On the face of it, Campbell has simply joined the list of former premiers appointed by the Conservatives to sinecures, regardless of what party they were from, an action which seems noble enough. To British Columbian voters, it is offensive and undeserved. Mr Campbell, in complete disregard of his own campaign promises used his majority in the Legislature to bring a sweeping change to BC's taxation system just because it seemed expedient at the time for a short-term budget shortfall. Then there is his DUI episode in Hawai'i (the mug-shot which the CBC has conveniently lost is here) for which his apologies ring hollow. Then there is the lease on bargain-basement terms of the BC Rail assets to CN (which resulted almost right aways in an ecological disaster and a fatal accident). And then there was the ham-handed way he fulfilled a campaign promise about the PacifiCat ferries (most of the blame there going to another ex-Premier with better intentions than cleverness) which probably saw them sell for more loss than necessary. The most honourable thing I can think of that Mr. Campbell did was to try to bring treaty settlements to First Nations in BC but even the way that has been done has appeared somewhat clumsy to me, as disputed territories were awarded in some cases to whichever group got to the table first. This man deserves no post-elective reward for his "services" to the people of this province.

So what does it look to me like he is being rewarded for? The federal government has always wanted to impose HST on all provinces that had their own provincial sales tax and without considering the dishonourable way in which it was accomplished, the federal government has rewarded Mr. Campbell for performing its will. Western alienation will continue to have a hearing in this province until Ottawa heeds the advice Paul Newman's character gave to Robert Redford's in The Sting: "You can't play your friends like marks." Until the provinces are treated as friends and partners and not potential victims, until the political processes within them is respected by Ottawa -- not to the detriment of the central authority but still, valuing the integrity of their processes above any particular result, in honour of the over-all sovereignty of the nation -- politics in this country will be at constant risk of subversion to the wills of idiots, charlatans, fear-mongers or worse. Why? Because provincial politics will always be at risk of harm from the machinations of federal politics and the people who graduate from provincial to national politics will be more likely to be rogues and stooges than mature and capable practitioners. In Qu├ębec, this may very well continue to manifest itself as continued separatism while the rest of us aren't blind to the inherent risks that poses, nor do we possess the same obvious fundamental differences.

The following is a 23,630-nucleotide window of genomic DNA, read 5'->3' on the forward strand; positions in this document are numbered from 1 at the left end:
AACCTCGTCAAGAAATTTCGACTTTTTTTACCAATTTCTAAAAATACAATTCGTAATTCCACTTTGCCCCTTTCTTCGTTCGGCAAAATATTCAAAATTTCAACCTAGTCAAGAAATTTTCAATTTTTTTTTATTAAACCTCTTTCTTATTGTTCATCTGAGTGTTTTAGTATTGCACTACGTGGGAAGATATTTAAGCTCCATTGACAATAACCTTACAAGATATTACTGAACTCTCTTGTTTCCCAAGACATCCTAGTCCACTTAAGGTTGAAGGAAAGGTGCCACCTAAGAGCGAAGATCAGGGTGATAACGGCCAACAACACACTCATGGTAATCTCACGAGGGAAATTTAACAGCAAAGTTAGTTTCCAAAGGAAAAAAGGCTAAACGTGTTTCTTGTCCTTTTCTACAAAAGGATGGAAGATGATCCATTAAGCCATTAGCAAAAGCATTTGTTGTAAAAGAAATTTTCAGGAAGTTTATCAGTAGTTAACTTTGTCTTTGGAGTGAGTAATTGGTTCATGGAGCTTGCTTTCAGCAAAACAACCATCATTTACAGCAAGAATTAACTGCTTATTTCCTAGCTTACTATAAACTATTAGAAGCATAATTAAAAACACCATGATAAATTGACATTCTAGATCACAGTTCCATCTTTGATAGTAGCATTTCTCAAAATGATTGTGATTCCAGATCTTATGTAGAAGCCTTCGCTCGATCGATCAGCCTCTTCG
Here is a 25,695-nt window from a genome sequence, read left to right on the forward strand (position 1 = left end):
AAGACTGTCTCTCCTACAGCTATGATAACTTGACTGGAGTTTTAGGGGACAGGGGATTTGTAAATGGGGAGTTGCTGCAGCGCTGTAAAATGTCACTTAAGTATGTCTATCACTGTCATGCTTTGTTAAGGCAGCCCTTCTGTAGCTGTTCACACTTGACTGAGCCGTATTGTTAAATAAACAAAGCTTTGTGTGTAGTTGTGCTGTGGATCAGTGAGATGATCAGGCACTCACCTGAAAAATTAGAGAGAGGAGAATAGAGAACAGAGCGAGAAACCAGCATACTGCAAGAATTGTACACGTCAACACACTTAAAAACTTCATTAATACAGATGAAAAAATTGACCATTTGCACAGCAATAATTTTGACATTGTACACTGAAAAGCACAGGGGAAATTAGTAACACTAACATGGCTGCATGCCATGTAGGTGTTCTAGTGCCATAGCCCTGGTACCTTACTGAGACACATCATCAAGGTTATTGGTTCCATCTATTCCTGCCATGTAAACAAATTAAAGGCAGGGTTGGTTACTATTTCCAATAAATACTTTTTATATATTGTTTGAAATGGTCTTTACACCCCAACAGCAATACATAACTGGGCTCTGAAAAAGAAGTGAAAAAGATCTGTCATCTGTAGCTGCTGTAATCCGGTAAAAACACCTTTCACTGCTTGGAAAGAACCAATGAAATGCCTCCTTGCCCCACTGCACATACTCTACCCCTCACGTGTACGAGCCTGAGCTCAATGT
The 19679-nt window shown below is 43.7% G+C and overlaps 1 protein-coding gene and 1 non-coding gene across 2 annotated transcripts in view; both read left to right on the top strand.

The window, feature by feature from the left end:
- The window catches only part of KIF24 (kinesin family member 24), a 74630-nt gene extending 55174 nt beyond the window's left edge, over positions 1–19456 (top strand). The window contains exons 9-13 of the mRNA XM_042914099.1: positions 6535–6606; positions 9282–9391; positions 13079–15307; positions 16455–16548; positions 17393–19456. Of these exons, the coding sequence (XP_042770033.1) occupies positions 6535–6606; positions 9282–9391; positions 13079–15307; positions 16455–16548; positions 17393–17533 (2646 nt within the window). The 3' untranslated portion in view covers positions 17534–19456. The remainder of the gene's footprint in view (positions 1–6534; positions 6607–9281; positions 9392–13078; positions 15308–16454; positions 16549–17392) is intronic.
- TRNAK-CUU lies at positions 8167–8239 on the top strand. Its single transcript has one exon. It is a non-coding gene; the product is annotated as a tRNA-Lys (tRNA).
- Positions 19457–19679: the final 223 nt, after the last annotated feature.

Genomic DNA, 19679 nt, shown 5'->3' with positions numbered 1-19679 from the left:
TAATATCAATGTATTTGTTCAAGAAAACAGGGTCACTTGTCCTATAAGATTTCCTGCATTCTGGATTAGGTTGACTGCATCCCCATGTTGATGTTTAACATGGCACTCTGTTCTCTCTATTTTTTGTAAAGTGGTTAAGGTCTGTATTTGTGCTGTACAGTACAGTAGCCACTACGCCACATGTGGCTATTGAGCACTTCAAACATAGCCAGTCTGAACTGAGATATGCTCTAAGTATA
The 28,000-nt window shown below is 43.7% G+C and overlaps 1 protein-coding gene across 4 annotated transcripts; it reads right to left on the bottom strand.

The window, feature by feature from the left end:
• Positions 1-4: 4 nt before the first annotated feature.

Hence, I call upon my MP, the Hon. James Moore, to speak up to his Prime Minister and request that he rescind this sinecure appointment to a dishonoured politician from my province. He doesn't deserve the honour and his appointment to it is mischievous. Conferring it does no honour to my province.

2011-06-07

Canadian Budget, party subsidy, a letter to my MP

It seems a small matter but in the middle of the recent budget was a measure which I opposed to my MP and today, when it has been introduced as part of their plans for the budget, I wrote to him, James Moore, about it, with carbon copies going to the Prime Minister, the Finance critics for the Liberals (Scott Brison) and NDP (Peggy Nash) and the leader of the Green Party (Elizabeth May).

Congratulations, James, on your overwhelming victory in our riding.

As I said on the phone to you during the recent election campaign, I oppose ending the per-party subsidy from my taxes. Given that my choice for MP does not ever get to parliament, that subsidy is the only outlet that my federal vote currently has, so taking this away from me is muting my political voice, mine and those of anyone who doesn't believe the large political parties serve their interest. Your party has the power to do it, the votes to do it, perhaps it even seems properly frugal. But you are taking away part of my political voice and that is very unneighbourly, very un-Canadian of you.

In a time when declining interest of the young ought to be the gravest long-term threat to our form of government, anything which pushes those at the margins of its processes out beyond the distance of audibility is something that should not be done.

Please step back from this first sign of the neo-Thatcherism I was fearing would result from your election victory this spring.

If diversity in the Canadian parliament matters to you, perhaps you would consider writing something similar to your MP, especially if Conservative, cc-ing a similar group.